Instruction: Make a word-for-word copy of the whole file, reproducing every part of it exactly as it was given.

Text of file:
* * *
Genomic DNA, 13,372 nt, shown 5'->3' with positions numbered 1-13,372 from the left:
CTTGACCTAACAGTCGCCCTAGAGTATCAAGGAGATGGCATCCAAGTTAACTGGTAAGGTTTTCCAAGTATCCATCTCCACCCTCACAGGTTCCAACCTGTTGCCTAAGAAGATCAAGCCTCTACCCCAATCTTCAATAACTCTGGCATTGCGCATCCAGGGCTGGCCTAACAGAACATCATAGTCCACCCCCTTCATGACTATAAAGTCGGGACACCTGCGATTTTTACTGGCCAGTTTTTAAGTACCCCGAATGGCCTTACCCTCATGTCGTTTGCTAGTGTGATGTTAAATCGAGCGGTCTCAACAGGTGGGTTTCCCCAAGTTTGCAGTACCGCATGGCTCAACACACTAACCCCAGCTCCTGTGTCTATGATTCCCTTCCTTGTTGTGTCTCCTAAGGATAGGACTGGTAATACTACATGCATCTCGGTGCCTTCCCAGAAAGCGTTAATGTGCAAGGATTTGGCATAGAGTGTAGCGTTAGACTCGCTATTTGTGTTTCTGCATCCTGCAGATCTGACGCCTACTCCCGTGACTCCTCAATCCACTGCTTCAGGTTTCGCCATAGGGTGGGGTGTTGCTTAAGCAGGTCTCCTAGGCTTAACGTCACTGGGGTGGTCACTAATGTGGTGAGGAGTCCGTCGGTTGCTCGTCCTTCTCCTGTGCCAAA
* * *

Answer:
Genomic DNA, 13,372 nt, shown 5'->3' with positions numbered 1-13,372 from the left:
CTTGACCTAACAGTCGCCCTAGAGTATCAAGGAGATGGCATCCAAGTTAACTGGTAAGGTTTTCCAAGTATCCATCTCCACCCTCACAGGTTCCAACCTGTTGCCTAAGAAGATCAAGCCTCTACCCCAATCTTCAATAACTCTGGCATTGCGCATCCAGGGCTGGCCTAACAGAACATCATAGTCCACCCCCTTCATGACTATAAAGTCGGGACACCTGCGATTTTTACTGGCCAGTTTTTAAGTACCCCGAATGGCCTTACCCTCATGTCGTTTGCTAGTGTGATGTTAAATCGAGCGGTCTCAACAGGTGGGTTTCCCCAAGTTTGCAGTACCGCATGGCTCAACACACTAACCCCAGCTCCTGTGTCTATGATTCCCTTCCTTGTTGTGTCTCCTAAGGATAGGACTGGTAATACTACATGCATCTCGGTGCCTTCCCAGAAAGCGTTAATGTGCAAGGATTTGGCATAGAGTGTAGCGTTAGACTCGCTATTTGTGTTTCTGCATCCTGCAGATCTGACGCCTACTCCCGTGACTCCTCAATCCACTGCTTCAGGTTTCGCCATAGGGTGGGGTGTTGCTTAAGCAGGTCTCCTAGGCTTAACGTCACTGGGGTGGTCACTAATGTGGTGAGGAGTCCGTCGGTTGCTCGTCCTTCTCCTGTGCCAAA